ENERGY IN ACTION – EPISODE 054
Advocate Like a Father
David Faughn shares his story about his daughter Katherine, how his family became part of the mitochondrial disease community and about the advocacy work he’s doing in his home state of Kentucky.
Tell us about your daughter Katherine and her diagnosis journey.
Katherine hit all of the typical milestones for the first six months after she was born. At almost a year old, when we were expecting she’d be walking independently, she hit a plateau. We were no longer seeing a rapid development of her motor skills. Despite assistance through physical therapy and occupational therapy, Katherine still wasn’t able to walk more than a couple steps without falling. At two years old, she was referred to a neurologist for an MRI and we started our journey with an incorrect diagnosis of Infantile Neuroaxonal Dystrophy (INAD), a rare progressive disorder, based on what the doctors gathered from the MRI. We got to know other INAD families, researched a lot of medical literature, connected with experts and quickly became convinced that Katherine didn’t have INAD. Whole-exome sequencing results later revealed that Katherine had a mutation to a recessive nuclear gene called NUBPL.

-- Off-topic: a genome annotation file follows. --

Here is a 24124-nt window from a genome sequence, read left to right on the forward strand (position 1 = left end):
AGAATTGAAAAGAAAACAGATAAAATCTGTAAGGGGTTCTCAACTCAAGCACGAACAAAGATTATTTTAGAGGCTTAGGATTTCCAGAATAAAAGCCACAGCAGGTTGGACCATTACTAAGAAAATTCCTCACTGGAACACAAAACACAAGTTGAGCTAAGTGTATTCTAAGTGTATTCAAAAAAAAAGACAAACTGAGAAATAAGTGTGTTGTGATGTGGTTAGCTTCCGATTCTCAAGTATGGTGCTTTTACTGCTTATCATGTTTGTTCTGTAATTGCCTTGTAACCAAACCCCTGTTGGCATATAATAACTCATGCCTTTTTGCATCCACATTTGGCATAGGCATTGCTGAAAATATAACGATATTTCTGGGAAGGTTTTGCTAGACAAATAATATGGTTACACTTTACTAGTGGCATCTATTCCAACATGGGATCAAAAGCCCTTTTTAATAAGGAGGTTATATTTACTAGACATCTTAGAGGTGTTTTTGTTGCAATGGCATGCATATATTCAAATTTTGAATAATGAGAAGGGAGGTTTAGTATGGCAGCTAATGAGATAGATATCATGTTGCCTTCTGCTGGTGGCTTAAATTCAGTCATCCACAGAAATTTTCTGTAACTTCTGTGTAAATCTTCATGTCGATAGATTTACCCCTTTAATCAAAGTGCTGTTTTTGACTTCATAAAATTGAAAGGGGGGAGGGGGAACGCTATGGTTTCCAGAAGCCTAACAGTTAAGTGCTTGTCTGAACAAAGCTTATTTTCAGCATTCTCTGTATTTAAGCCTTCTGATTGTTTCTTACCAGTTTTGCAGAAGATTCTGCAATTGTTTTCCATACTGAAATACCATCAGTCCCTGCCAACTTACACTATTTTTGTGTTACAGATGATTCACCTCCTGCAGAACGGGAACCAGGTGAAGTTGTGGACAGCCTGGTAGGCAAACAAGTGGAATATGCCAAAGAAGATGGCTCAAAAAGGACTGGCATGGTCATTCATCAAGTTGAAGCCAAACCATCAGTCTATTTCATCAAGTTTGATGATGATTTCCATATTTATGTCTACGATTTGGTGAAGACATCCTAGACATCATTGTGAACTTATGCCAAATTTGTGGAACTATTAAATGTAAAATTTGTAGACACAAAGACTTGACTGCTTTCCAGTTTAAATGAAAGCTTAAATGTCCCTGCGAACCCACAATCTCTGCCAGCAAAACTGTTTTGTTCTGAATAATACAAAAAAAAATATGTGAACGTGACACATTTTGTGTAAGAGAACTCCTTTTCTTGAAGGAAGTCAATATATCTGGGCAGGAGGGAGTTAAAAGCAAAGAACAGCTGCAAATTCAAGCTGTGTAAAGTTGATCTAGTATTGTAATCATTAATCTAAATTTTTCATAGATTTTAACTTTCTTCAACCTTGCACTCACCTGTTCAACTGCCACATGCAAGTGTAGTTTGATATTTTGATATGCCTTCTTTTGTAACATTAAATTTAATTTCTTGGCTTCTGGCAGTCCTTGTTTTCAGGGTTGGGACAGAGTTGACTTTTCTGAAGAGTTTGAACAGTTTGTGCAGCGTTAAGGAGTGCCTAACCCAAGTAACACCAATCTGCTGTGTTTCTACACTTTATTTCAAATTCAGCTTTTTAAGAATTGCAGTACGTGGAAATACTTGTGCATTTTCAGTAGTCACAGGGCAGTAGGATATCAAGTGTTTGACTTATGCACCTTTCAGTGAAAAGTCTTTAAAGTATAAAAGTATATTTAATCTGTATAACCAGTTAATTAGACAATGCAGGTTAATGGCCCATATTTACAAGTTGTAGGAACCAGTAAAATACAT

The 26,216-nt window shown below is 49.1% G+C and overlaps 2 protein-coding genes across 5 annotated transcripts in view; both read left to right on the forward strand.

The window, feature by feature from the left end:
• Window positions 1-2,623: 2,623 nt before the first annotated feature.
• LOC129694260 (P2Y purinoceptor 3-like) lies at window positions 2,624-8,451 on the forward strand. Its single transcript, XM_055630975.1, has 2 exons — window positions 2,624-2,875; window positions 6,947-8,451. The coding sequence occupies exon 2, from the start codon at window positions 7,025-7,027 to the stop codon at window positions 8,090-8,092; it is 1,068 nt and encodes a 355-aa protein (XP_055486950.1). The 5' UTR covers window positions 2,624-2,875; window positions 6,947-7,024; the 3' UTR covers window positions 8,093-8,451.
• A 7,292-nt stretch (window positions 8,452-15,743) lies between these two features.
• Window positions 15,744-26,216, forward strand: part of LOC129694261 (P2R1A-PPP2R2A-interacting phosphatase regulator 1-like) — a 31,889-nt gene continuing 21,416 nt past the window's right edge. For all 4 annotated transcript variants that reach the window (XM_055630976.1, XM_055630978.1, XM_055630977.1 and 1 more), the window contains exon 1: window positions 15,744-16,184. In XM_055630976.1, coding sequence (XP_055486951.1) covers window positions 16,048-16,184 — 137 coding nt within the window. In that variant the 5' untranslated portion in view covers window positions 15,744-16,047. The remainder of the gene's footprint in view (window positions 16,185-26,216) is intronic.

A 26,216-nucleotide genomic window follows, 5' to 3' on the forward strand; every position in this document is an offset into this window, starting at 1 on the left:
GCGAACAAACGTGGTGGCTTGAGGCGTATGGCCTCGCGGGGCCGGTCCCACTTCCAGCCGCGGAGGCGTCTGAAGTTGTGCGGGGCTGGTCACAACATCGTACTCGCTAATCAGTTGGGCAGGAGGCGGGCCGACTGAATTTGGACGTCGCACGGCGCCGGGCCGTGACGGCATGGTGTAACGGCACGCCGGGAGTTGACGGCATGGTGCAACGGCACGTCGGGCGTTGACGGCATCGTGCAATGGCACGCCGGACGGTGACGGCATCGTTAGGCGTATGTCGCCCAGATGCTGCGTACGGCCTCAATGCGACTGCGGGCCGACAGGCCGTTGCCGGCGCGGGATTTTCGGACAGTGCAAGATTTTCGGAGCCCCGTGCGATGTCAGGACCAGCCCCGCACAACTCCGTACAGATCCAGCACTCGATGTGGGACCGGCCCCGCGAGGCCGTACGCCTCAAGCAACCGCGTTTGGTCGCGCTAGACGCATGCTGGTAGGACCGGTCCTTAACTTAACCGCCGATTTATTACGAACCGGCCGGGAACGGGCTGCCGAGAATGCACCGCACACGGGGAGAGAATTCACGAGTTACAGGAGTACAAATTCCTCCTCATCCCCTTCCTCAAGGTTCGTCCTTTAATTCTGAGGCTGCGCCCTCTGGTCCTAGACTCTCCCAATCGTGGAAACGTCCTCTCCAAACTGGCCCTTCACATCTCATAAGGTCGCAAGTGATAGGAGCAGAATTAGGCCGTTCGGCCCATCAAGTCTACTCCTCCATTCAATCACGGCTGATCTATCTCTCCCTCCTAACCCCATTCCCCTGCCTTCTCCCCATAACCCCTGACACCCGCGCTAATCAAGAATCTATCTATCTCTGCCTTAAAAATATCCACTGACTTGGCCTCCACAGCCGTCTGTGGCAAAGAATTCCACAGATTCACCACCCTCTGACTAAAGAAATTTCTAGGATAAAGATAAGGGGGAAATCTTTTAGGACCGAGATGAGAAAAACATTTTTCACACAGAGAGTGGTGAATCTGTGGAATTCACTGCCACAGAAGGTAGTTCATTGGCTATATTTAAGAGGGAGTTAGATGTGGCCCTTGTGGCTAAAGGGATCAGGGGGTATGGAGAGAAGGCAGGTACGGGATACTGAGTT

What was it like to push through what you suspected was an incorrect diagnosis?
That was the first lesson we learned- that as Katherine’s parents we had to fight. Getting a diagnosis is hard, treatments are rarely available, every step of the way there are hurdles to jump for the insurance company. The insurance company didn’t want to cover genetic testing to confirm a diagnosis, which could open up treatment options. The rejection made me angry and I appealed to the insurance company, eventually getting the genetic testing approved.
Can you tell us about your work on Kentucky Revised Statute 304.17A-258?
The bill we got passed requires private insurance to cover mito cocktails. We started with an insurance denial for a mito cocktail for Katherine. I appealed to the insurance company to get the prescription for Katherine, but also started looking into getting the law changed so other families didn’t have to go through what we did. I discovered a law that mandated private insurance covered certain therapeutic food, formulas and supplements for certain metabolic or genetic conditions. Looking at the way the statute was written, I believed it would cover mito cocktails. I decided to attempt to get the statute amended to include mito cocktails and remove the compounding pharmacy restriction.